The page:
What is observability in software testing? - Everything to know

Although commonly associated with reliability engineering, observability offers testers valuable insights into complex systems, simplifying the process of understanding and navigating them. Consequently, testers and their teams are better equipped than ever to enhance the quality of a system, including its security, reliability, and performance.

What is observability in software testing?

Test observability is about gaining detailed insights into how software tests are carried out. It involves gathering and analyzing data about the testing process, enabling testers to comprehend, monitor, and optimize software behavior and performance across different conditions. These insights are crucial for identifying issues, improving efficiency, and ensuring the reliability and quality of the software being tested.

The concept of Observability rests upon three fundamental pillars:

  • Logging: Recording system events for debugging and troubleshooting.
  • Metrics: Quantitative measurements of system performance in real-time.
  • Traces: Mapping the flow of requests and transactions for detailed analysis and issue resolution.


What’s the difference between Observability and Monitoring?

Traditional monitoring is constrained to tracking what are known as "known unknowns." In essence, it can only monitor parameters for which you've predefined queries or alerts. This approach falls short in intricate environments like microservices and distributed systems, as it cannot uncover unforeseen patterns or issues.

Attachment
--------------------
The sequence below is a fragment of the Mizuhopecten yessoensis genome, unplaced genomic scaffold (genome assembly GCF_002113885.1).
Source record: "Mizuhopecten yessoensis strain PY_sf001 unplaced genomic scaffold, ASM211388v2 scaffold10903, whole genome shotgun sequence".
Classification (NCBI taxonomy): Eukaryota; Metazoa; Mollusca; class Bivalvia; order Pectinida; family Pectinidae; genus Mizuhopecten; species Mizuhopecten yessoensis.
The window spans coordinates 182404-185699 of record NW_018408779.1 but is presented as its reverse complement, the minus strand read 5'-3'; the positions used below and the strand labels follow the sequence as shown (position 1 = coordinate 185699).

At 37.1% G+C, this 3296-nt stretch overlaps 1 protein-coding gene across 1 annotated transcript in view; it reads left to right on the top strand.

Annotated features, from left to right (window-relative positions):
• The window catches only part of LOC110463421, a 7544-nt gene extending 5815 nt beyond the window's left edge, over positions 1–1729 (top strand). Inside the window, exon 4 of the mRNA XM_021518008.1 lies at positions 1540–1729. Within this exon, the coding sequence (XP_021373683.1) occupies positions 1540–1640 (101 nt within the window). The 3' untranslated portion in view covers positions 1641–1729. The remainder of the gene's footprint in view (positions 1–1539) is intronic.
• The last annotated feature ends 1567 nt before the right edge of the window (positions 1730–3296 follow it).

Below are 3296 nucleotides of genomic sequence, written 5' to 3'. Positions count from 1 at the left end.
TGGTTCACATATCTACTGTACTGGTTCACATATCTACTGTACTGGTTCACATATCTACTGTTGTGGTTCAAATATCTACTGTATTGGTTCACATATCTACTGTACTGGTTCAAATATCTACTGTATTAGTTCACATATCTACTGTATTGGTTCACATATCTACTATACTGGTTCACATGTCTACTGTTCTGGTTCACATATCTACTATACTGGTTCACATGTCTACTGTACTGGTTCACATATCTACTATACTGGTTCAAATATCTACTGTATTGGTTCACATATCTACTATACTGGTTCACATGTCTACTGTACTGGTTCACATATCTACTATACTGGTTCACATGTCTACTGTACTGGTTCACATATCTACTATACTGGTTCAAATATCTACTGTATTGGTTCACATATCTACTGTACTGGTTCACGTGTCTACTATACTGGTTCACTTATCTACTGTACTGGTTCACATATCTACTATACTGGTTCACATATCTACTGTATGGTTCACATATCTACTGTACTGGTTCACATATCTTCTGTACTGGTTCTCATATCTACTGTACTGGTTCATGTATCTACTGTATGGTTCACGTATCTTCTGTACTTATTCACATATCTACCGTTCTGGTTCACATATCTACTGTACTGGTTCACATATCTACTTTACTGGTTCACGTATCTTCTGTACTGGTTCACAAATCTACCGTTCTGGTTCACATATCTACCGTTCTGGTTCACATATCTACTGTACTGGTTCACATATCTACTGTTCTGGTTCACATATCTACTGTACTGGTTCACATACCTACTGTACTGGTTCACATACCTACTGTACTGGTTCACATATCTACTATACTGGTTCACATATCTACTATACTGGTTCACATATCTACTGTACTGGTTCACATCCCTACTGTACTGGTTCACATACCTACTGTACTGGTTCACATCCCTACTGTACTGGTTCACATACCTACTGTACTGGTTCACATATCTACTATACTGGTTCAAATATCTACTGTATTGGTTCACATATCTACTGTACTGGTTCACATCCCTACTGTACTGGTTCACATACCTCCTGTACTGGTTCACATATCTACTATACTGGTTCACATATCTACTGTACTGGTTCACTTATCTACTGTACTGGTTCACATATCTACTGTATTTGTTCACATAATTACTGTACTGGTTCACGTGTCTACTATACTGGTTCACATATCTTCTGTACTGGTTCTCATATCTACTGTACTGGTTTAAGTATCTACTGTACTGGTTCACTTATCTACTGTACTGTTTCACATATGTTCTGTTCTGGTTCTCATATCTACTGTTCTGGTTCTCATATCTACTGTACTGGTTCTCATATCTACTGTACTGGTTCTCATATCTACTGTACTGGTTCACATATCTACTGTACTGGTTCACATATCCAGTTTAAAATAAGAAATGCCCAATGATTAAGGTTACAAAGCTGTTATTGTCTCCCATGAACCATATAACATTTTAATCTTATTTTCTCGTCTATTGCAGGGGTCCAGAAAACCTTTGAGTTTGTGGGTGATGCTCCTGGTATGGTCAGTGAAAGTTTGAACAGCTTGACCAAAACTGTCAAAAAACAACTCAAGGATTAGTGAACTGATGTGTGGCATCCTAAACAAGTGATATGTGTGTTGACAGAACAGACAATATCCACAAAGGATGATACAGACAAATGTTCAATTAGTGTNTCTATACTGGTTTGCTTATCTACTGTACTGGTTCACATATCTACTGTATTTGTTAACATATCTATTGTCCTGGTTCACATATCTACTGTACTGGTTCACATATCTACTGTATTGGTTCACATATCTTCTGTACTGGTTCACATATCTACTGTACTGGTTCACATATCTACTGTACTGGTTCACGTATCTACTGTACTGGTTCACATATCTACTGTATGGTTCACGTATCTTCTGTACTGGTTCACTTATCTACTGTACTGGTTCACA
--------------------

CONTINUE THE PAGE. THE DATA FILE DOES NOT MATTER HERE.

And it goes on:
Observability introduces a paradigm shift by enabling you to explore unforeseen patterns or issues—the "unknown unknowns." It offers the capability not just to detect anomalies but also to comprehend the underlying reasons behind them.


Integration of Observability and Monitoring

These days, monitoring is not enough. It only looks at areas you think are likely to misbehave, exposing the rest of your stack. Observability goes beyond that, allowing you to see how, why, and where an application malfunctions. As soon as an issue arises, it's instantly noticeable, so you can spend your time on bug fixing rather than bug detection. It's important to note that it doesn't render monitoring obsolete. Instead, monitoring becomes one of the tools needed to achieve it.

Observability, as a concept, represents the degree to which you can comprehend your complex system. Monitoring is an active process employed to enhance this practice.

What’s the difference between Test Observability and Testability?

Testability and Test Observability, though closely related in software testing, target distinct facets of the testing process. While Testability focuses on the ease of testing, Test Observability emphasizes gaining insights into the system's behavior during testing to aid in various analysis and resolution processes.


What are the benefits of observability in software testing?

For businesses, having a clear observability strategy is vital for delivering features faster and minimizing the impact of issues on customers. Using this approach, developers can find and fix problems more quickly, resulting in better software quality and happier customers.

According to the Observability Forecast from the platform New Relic, observability is now 'mission-critical.' 90% of IT leaders and engineers have said that it is important and strategic to their business. In comparison, 91% of IT decision-makers believe that it is critical at every stage of the software cycle. 


So why is observability being touted as the answer to every IT organization's debugging problems? Well, there are some pretty compelling benefits.